According to a recent study, the U.S. market for self-improvement is $9.9 billion. Despite that, many therapists think that self-help books are useless. Gregg Williams, for example, says that change is hard, improvements happen unevenly, involve many steps and take a lot of time. Nothing even remotely close to what the self-help reads are preaching. Luckily, Johan Deckmann has something that's way better. By day, Deckmann analyzes the human behavior; by night, he writes down his observations as titles for fictional self-help publications. Using books found in antique shops as a canvas, the practicing psychotherapist transforms their boring covers into witty jokes. Even though most of his pieces balance between the hilarious and the poignant, their faded color and worn texture take the readers on an emotional journey of self-reflection and soul-searching.
"My work is a portrait of human failure and self-sabotage," Deckmann told Bored Panda. "But my underlying motive is to mirror my audience and motivate change. I think my work resonates with people because many people in the western world are raised to believe that they are victims of their surroundings. I show through my works that they are not."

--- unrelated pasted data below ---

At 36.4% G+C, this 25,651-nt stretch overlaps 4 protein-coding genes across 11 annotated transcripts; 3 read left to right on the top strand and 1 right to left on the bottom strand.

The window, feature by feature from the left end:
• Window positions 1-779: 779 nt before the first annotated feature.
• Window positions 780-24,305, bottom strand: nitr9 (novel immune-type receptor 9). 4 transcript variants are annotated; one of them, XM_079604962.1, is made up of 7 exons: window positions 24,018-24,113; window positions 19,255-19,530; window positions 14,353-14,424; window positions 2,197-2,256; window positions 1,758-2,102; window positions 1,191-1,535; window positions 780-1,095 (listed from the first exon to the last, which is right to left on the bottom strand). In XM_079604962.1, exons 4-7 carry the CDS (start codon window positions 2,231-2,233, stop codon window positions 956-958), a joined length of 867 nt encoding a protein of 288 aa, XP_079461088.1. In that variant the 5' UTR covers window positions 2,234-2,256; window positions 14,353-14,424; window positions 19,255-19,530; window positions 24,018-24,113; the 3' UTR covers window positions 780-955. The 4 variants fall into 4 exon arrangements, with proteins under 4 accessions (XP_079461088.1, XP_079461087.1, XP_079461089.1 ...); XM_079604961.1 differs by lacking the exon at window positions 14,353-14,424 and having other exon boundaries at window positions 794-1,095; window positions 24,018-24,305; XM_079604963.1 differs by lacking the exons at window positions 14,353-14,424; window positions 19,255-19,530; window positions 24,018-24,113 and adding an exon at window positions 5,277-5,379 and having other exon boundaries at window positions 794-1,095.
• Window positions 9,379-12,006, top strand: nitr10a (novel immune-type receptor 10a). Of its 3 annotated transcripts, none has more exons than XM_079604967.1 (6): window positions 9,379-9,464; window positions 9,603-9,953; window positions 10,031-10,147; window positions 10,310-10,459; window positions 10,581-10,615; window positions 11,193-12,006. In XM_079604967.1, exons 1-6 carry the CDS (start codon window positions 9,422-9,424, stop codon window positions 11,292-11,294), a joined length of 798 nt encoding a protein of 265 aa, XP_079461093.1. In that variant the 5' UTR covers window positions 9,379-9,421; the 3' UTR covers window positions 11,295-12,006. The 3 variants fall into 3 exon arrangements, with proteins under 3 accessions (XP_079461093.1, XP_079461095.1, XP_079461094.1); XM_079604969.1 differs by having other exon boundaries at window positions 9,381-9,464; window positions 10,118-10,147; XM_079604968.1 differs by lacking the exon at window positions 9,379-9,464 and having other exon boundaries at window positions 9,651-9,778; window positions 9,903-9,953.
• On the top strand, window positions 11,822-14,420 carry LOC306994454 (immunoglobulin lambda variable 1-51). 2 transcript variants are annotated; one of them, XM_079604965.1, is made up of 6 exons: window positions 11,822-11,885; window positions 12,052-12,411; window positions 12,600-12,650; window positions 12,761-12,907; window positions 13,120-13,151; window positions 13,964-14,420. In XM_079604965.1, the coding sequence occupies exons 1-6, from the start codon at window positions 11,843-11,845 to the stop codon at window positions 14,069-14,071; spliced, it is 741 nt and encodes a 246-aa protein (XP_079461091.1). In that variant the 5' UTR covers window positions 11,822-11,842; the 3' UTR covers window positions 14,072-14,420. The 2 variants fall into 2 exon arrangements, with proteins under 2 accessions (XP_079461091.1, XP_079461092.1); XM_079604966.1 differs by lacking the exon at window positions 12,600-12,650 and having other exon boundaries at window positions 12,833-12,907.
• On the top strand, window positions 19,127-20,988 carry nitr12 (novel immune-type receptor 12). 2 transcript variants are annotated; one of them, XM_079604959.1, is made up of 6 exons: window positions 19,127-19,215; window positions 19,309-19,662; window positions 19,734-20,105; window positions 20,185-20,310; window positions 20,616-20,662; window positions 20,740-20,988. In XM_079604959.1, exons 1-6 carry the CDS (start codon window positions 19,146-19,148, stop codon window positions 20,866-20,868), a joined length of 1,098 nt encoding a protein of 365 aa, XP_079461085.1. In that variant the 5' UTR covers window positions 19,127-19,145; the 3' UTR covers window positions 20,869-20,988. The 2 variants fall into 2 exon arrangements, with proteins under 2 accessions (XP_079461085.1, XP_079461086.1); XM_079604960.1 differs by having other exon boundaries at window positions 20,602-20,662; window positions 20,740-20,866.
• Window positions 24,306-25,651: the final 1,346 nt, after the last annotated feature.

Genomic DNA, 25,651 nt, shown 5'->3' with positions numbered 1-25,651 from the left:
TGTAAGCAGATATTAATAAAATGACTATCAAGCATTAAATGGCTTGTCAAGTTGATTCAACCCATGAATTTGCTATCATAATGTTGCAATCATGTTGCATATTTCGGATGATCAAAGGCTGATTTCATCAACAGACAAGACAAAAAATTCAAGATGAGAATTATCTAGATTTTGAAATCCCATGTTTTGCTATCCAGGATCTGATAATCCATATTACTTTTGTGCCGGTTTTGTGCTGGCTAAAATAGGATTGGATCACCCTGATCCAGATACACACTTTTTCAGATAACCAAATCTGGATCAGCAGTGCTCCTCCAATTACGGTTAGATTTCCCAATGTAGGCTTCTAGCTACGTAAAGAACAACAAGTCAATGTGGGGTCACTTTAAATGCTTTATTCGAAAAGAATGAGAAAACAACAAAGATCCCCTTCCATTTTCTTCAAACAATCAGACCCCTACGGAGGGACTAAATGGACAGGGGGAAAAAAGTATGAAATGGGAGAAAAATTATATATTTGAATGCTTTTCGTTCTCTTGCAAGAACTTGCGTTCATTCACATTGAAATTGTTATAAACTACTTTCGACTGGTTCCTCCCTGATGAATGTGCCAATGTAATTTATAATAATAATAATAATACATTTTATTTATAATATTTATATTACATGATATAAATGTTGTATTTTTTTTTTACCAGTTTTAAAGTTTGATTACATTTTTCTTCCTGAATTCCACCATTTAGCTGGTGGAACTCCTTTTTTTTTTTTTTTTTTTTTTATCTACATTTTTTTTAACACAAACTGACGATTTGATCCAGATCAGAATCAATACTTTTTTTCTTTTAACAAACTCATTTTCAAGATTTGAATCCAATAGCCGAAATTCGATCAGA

Johan explained that his psychological practice has great influence on his art. It not only serves as a tremendous inspiration for the content of his works but also as a constant reminder of personal responsibility. “I meet many people who suffer from a circumstance that they themselves have created but they choose not to take action," he added. "I think it’s tragicomic that underneath our frustration and self-slavery lies this beautiful opportunity."
Titles like "How to gain instant success by lowering your standards" can resonate with anyone, but instead of remaining sinister, the work is made humorous by using the same language that you might find on a cookbook. "How to build a wall so high that nobody will ever get to know you" might be fitting for people working in an office, and, perhaps: "How to keep doing the same old mistakes and expect a different result" could be considered the most universally human of all one-liners.
2018 is a busy year for Deckmann. His works are traveling from one gallery to another; from New York City and San Fransisco to Amsterdam. "Humour is a pretty convenient companion, given humankind’s condition," he concluded. "I think gratitude, appreciation of being here and a portion of self-irony are the main keys to a happy life."